The company, which also owns branded businesses Dairyworks and Talbot Cheese, has told the market it sees itself making a net loss after tax of NZD20-30m (US$14.4-21.5m) in its 2021 financial year, which runs to the end of July.
In March, when Synlait published a set of half-year results that included a 76% tumble in net profits, the business said its “outlook” at that point “suggest[ed] a broadly breakeven FY21 net profit after tax result”.
However, Synlait did warn it was its “expectation … that global shipping delays will continue and further impact the FY21 result”, and so it has come to pass.
Synlait today (24 May) set out three factors for its new forecast: an expectation of ongoing shipping delays, which the company said “will result in the sale of some ingredient products occurring post the FY21 balance date”.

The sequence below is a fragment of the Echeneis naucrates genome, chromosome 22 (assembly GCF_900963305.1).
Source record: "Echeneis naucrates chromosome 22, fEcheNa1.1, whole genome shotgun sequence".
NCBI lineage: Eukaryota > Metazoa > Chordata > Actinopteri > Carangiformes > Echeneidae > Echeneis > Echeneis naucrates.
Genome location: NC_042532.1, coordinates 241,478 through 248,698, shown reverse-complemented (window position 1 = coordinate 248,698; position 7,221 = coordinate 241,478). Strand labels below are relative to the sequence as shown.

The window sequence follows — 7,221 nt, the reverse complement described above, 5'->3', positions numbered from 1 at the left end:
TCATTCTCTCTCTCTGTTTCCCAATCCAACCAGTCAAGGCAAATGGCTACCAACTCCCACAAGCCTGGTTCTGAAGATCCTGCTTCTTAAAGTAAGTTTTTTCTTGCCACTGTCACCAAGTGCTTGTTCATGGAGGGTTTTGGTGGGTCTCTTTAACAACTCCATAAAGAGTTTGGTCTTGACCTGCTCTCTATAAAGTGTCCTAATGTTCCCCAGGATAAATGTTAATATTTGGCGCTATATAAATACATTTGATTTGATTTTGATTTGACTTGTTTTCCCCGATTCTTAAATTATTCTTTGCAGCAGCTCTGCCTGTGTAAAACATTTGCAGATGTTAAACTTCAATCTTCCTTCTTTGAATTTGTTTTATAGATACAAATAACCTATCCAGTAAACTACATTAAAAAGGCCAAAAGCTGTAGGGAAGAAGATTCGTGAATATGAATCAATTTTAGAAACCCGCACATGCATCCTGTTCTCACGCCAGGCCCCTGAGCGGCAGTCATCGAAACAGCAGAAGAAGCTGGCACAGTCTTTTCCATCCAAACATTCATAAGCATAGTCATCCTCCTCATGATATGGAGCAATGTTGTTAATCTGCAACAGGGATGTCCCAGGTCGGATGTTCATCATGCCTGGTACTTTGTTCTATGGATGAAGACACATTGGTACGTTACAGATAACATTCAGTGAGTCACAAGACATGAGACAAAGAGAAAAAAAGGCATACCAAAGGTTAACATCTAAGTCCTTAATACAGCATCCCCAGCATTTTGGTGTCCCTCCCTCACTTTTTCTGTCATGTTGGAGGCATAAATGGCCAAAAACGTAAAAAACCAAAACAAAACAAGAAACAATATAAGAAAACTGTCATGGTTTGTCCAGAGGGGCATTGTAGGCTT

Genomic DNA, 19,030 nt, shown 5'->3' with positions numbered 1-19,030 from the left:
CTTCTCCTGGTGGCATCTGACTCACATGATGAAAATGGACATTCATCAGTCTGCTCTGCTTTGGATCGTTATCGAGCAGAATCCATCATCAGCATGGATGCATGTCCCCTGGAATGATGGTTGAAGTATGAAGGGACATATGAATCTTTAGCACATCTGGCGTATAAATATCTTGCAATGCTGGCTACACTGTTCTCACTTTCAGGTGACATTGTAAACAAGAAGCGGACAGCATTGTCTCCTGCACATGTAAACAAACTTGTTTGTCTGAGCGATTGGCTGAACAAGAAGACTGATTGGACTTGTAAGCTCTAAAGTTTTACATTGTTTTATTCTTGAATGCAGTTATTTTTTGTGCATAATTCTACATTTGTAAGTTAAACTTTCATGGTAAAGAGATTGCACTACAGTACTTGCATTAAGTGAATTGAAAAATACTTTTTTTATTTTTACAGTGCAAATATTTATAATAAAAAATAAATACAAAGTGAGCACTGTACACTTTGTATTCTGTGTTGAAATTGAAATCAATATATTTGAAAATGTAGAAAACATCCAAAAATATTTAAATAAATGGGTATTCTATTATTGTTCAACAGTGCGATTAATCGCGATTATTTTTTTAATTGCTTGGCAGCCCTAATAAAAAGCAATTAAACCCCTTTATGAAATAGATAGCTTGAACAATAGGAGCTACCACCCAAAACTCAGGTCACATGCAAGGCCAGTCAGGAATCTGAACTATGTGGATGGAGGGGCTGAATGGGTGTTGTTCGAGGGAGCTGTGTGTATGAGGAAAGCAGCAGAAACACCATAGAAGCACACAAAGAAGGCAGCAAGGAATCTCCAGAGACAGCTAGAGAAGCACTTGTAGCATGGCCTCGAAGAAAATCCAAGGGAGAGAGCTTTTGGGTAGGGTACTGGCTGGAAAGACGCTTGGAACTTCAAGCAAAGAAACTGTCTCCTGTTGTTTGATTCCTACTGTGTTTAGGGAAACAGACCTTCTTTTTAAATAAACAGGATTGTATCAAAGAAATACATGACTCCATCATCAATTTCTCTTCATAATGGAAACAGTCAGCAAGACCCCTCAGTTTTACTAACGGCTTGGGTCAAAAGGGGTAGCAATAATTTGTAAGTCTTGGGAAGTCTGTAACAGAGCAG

The group, meanwhile, said it was “achieving lower prices for ingredient products” than it would normally expect to achieve “relative to prevailing market prices through a combination of sales phasing and volume pressure”. It also pointed to “the adoption of a more conservative approach to year-end inventory volumes and valuation”.
In its stock-exchange filing, Synlait told the market its banking syndicate “continues to be supportive” and has given the business a waiver of relevant covenants in its current financial year. “Synlait does not intend to undertake a capital raising,” the company said.
John Penno, Synlait’s CEO, added: “I am disappointed to share this news with our investor base. As a team, we are focused on closing out this year as well as we can, then resetting, and delivering a much improved financial performance in FY22.”
Penno, Synlait’s co-founder, stepped into the CEO role on an interim basis at the start of this month after previous boss Leon Clement tendered his resignation in April.